Accessibility Tools

Having just turned twenty-two, I recently reflected on the significant milestones in my life. Over the last couple of years, I have been encouraged to blog by those around me. I’ve taken it upon myself to do so. I have Cerebral Palsy. It is a part of who I am - and always will be. However, there is so much more to a person with a disability than meets the eye.

Two women in a boat in a river. Both smiling, one is holding an oar. This definitely floats my boatAs a teenager and like many at that phase of life, I longed for fashionable shoes and every bag that was in and everyone had, before realising there was no need but rather embrace individuality. 

At the age of sixteen, I was given the opportunity to be among those students and teachers who would soon be making a difference within their high school and the wider community. I didn’t know what this would entail - only to find that true passion would result in an abundance of satisfaction. Throughout my involvement with the program, I discovered that being passionate about what we believe played a significant part in who I am today and would be a grounding factor going forward.

When I was nineteen I got a real taste of adventure - this was the year my perspective on it took a positive turn.

I had begun attending Girl Guides, tagging along with people around me who facilitated one of the groups. They covered a broad range of life skills and taught everything from sewing right through to leadership. Amongst those skills, we participated in recreational activities.Nicole and two friends standing on an ice skating rink. Nicole is supported and in a semi-seated position by a mobility aid, all are smiling broadly.The icing on the cakeOne of the first activities I did with them was boating. Their willingness to adapt whenever I was around, spoke volumes and through that, I realised barriers were broken down and inclusion was the key to meaningful community participation, something I’m passionate about – all that is needed is for a few people to support your goals and find alternates so you can achieve them.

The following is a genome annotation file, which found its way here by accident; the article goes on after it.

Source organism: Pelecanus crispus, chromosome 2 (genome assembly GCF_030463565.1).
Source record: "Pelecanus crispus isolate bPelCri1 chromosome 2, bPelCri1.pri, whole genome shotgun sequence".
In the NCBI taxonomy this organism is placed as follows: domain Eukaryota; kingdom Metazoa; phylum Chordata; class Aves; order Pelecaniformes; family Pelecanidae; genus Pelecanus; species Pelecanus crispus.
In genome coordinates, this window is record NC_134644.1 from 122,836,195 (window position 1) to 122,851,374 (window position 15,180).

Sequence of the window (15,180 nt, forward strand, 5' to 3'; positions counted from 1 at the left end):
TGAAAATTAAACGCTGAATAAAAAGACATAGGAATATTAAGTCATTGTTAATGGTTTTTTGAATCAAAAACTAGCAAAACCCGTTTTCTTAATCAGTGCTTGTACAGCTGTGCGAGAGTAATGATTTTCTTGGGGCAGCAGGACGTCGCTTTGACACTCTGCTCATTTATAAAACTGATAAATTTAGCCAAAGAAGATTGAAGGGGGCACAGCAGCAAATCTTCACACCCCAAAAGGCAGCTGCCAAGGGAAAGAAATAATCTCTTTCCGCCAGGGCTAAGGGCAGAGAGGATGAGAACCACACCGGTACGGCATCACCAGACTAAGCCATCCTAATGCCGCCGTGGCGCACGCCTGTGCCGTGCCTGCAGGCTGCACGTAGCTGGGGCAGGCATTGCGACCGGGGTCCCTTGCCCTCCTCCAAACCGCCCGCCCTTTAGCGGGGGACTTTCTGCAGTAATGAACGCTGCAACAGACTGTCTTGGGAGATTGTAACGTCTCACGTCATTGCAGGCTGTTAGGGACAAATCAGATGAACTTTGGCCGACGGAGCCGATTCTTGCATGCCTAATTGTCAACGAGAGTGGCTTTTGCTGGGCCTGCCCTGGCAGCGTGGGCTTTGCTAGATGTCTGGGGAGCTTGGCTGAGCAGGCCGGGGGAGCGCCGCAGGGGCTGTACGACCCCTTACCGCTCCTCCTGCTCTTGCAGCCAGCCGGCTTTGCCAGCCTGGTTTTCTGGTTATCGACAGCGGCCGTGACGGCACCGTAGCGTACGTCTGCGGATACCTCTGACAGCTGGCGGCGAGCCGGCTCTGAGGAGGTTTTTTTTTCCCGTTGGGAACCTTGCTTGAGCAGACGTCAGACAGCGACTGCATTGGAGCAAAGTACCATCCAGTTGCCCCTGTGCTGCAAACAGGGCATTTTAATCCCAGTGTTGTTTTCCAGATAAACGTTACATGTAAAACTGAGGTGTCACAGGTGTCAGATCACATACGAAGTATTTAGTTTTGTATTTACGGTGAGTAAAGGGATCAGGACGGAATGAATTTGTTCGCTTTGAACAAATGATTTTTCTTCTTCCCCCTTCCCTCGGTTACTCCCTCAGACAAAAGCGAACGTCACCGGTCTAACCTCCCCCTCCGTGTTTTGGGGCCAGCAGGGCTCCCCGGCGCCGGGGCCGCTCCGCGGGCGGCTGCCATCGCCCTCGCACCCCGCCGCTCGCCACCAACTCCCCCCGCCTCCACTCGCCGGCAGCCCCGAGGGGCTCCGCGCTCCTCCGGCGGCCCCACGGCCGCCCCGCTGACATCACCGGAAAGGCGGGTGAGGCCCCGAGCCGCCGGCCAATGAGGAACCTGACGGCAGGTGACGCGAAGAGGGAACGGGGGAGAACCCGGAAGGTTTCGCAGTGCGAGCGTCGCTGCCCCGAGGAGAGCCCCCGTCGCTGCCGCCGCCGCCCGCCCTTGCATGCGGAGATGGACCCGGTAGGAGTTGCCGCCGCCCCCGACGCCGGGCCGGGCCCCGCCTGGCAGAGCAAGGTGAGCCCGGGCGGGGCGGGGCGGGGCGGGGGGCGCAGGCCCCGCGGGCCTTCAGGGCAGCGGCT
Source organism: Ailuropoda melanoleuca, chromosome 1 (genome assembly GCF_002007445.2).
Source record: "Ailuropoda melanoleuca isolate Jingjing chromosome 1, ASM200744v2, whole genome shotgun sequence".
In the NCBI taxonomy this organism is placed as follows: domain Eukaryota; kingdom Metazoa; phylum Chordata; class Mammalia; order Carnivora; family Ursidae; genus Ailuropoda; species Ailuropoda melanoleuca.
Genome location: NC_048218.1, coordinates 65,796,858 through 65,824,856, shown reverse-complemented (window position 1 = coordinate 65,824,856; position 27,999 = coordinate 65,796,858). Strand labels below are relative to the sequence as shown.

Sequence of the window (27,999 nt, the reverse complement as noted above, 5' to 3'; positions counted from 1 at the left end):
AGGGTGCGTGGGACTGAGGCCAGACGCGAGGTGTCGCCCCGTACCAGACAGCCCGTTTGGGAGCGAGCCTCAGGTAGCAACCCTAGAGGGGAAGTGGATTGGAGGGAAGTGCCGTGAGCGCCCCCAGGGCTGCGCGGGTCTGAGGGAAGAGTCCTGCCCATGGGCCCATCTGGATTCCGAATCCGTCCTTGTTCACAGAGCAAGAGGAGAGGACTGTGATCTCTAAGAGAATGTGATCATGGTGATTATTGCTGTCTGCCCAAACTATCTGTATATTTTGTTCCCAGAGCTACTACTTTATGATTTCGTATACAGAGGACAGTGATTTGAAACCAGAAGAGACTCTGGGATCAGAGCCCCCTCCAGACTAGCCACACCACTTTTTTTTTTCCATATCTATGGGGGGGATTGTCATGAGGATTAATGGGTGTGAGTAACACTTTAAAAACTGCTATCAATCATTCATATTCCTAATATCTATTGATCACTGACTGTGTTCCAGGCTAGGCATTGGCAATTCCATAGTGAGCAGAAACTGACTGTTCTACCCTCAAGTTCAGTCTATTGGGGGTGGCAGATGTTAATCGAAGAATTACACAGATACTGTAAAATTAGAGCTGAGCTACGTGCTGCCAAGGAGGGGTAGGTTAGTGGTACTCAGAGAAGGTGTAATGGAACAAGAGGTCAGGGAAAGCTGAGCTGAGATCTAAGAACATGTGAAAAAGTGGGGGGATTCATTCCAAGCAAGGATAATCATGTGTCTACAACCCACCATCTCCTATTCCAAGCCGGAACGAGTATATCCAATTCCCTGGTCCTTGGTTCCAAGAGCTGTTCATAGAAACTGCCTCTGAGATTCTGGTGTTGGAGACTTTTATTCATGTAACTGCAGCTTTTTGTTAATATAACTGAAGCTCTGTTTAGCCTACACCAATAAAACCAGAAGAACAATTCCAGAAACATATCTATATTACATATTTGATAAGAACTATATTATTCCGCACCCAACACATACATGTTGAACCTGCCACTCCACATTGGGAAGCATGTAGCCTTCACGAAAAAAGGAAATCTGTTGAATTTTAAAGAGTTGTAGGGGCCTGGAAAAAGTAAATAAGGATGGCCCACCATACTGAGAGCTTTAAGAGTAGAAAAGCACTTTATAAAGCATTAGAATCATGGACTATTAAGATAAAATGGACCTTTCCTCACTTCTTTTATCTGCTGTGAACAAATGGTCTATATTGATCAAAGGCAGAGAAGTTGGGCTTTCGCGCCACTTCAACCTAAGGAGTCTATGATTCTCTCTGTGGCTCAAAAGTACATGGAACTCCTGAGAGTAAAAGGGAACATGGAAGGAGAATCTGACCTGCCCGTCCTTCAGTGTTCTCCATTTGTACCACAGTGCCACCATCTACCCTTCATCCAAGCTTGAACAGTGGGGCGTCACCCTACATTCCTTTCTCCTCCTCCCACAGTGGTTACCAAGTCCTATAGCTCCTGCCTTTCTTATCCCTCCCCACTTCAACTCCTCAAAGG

It has been almost three years since and to this day I am grateful that they took on the challenge in making sure I made the most of every opportunity. Most recently, I went ice skating ticking it off my bucket list with them. Knowing I’ll have their ongoing support is beyond words and I am proud to call them friends.Nicole skating on an ice rink with a mobility aid to support her.Ready to break the ice

Last year I was honoured to be a Youth Advisory Council Member for the Advocate for Children and Young People.  This opportunity combined both my interest in advocacy and policy giving me practical experience and exposure in this industry. I hope that I will make a valuable contribution to society for future generations.

Voice is not always verbal – it is defined by actions that we take.

Nicole Lu, 30 January 2019

The Advocate for Children and Young People is an independent statutory office reporting to the NSW Parliament through the Parliamentary Joint Committee on Children and Young People.

Nicole Lu is currently studying a Bachelor of Social Science at Macquarie University. Nicole was appointed as a Youth Advisory Council Member for the Advocate for Children and Young People in February 2018, and has a strong interest in disability advocacy and inclusion, promoting participation in community-based and recreational activities. She has been part of a social inclusion program helping to facilitate sessions and would like to build up her facilitation and networking skills.

Nicole is looking for part-time work and interested in work experience or volunteer opportunities in the community services sector while studying. 

Connect with Nicole via LinkedIn and follow her on Facebook and Instagram.

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